This was just a glimpse. If we want to use the real power of Textract, we need code to understand and decode that JSON. It carries a huge amount of information about the image at hand. We need to write code to understand this JSON.

Textract in Code


A typical workflow for a Textract use-case is as follows:

  • An external API dumps an image into an S3 Bucket
  • This triggers a Lambda function that invokes the Textract API with this image to extract and process the text
  • This text is then pushed into a database like DynamoDB or Elastic Search — for further analysis

The first and third steps are beyond the scope of this blog. Let us focus on the second. I love Python. So I will use a Lambda function coded in Python (Boto3) to invoke the Textract. You can suite your choice.

The Image


We will use the below image for the rest of the blog. It has text in different fonts and sizes. It has a table and also a form. Part of the text is a bit hazy.

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S3 Bucket


We start by saving the image in an S3 bucket. Let us created a new bucket and upload the test image into it. I call the S3 bucket “learn-textract”. In it, I add the image “sample-image.png”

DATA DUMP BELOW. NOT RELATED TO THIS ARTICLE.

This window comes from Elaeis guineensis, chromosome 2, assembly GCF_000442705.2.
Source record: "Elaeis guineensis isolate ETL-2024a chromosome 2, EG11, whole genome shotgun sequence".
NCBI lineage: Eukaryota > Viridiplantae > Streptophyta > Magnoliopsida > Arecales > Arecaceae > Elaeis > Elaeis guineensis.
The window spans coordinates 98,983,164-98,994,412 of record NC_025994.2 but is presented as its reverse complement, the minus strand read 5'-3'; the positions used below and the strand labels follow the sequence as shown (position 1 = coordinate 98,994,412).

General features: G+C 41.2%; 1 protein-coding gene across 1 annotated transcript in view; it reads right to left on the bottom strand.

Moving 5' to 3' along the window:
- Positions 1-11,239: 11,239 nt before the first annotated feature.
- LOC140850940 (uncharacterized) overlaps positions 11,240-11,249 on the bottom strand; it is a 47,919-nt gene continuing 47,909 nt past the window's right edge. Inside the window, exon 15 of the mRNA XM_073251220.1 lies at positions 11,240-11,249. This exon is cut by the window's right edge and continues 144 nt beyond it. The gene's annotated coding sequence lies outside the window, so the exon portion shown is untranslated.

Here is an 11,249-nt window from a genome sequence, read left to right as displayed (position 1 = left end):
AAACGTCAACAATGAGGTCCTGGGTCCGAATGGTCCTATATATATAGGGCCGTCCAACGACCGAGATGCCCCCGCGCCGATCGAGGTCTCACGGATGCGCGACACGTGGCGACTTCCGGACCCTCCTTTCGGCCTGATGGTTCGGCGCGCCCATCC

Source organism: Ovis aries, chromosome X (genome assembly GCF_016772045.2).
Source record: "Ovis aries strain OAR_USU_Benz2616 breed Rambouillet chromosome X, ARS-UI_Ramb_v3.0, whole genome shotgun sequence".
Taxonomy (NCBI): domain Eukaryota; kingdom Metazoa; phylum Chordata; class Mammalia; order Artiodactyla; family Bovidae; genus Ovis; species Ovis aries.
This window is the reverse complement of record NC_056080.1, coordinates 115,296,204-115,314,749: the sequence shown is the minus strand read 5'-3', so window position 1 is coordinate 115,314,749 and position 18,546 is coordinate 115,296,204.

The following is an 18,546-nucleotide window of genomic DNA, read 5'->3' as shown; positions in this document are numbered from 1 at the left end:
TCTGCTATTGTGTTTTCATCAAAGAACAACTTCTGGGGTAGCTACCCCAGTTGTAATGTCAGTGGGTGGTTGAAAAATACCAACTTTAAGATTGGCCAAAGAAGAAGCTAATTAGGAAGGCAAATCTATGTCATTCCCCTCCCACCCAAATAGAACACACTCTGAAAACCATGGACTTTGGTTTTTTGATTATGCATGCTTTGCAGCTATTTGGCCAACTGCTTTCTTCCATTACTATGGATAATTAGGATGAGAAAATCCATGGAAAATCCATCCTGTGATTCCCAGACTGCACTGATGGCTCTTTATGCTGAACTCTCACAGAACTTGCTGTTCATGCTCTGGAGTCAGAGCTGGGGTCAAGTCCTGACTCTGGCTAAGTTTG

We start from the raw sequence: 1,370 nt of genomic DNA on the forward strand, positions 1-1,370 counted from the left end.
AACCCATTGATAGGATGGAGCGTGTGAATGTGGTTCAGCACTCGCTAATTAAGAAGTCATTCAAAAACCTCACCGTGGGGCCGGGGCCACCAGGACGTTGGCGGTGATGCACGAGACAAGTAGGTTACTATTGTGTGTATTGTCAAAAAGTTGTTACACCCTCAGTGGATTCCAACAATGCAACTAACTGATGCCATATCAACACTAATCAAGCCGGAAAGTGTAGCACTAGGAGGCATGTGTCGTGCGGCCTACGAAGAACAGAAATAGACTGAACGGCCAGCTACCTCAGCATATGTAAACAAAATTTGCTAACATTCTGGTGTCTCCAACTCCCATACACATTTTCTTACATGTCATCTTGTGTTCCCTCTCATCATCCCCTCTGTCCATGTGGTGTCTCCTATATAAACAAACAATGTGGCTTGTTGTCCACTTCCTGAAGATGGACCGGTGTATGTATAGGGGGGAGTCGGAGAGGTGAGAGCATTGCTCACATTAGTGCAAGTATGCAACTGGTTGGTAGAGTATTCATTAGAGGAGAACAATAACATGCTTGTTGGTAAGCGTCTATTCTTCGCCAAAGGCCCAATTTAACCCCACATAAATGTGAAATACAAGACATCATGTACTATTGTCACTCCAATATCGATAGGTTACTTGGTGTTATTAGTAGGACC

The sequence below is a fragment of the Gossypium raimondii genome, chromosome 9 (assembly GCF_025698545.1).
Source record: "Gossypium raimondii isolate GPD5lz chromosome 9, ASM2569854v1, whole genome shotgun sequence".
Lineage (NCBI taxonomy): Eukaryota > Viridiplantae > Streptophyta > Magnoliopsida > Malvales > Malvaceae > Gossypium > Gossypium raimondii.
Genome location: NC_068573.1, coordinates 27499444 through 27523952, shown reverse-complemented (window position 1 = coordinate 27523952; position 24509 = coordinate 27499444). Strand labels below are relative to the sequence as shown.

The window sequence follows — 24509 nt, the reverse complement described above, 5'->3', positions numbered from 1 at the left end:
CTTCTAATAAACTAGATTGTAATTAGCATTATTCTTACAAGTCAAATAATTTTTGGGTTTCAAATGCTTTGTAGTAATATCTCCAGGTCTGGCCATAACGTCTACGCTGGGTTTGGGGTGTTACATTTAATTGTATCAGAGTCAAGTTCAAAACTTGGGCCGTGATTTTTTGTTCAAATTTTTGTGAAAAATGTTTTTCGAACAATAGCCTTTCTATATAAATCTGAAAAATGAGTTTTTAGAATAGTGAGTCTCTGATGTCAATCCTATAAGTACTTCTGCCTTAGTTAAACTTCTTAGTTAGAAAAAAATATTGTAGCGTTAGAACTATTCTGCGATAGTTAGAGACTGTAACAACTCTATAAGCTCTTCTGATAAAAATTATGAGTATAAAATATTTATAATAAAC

Lambda Function


Next, we create a new Lambda Function — that can invoke the Textract API. for us.

We create an IAM role for this Lambda function, and give it the required permissions. I use this policy to do the job. Please replace the XXXXX with your account number to be able to use this.

{
    "Version": "2012-10-17",
    "Statement": [
        {
            "Sid": "VisualEditor0",
            "Effect": "Allow",
            "Action": [
                "logs:CreateLogStream",
                "textract:*",
                "logs:PutLogEvents"
            ],
            "Resource": "*"
        },
        {
            "Sid": "VisualEditor1",
            "Effect": "Allow",
            "Action": "s3:GetObject",
            "Resource": "arn:aws:s3:::learn-textract/*"
        },
        {
            "Sid": "VisualEditor2",
            "Effect": "Allow",
            "Action": "logs:CreateLogGroup",
            "Resource": "*"
        }
    ]
}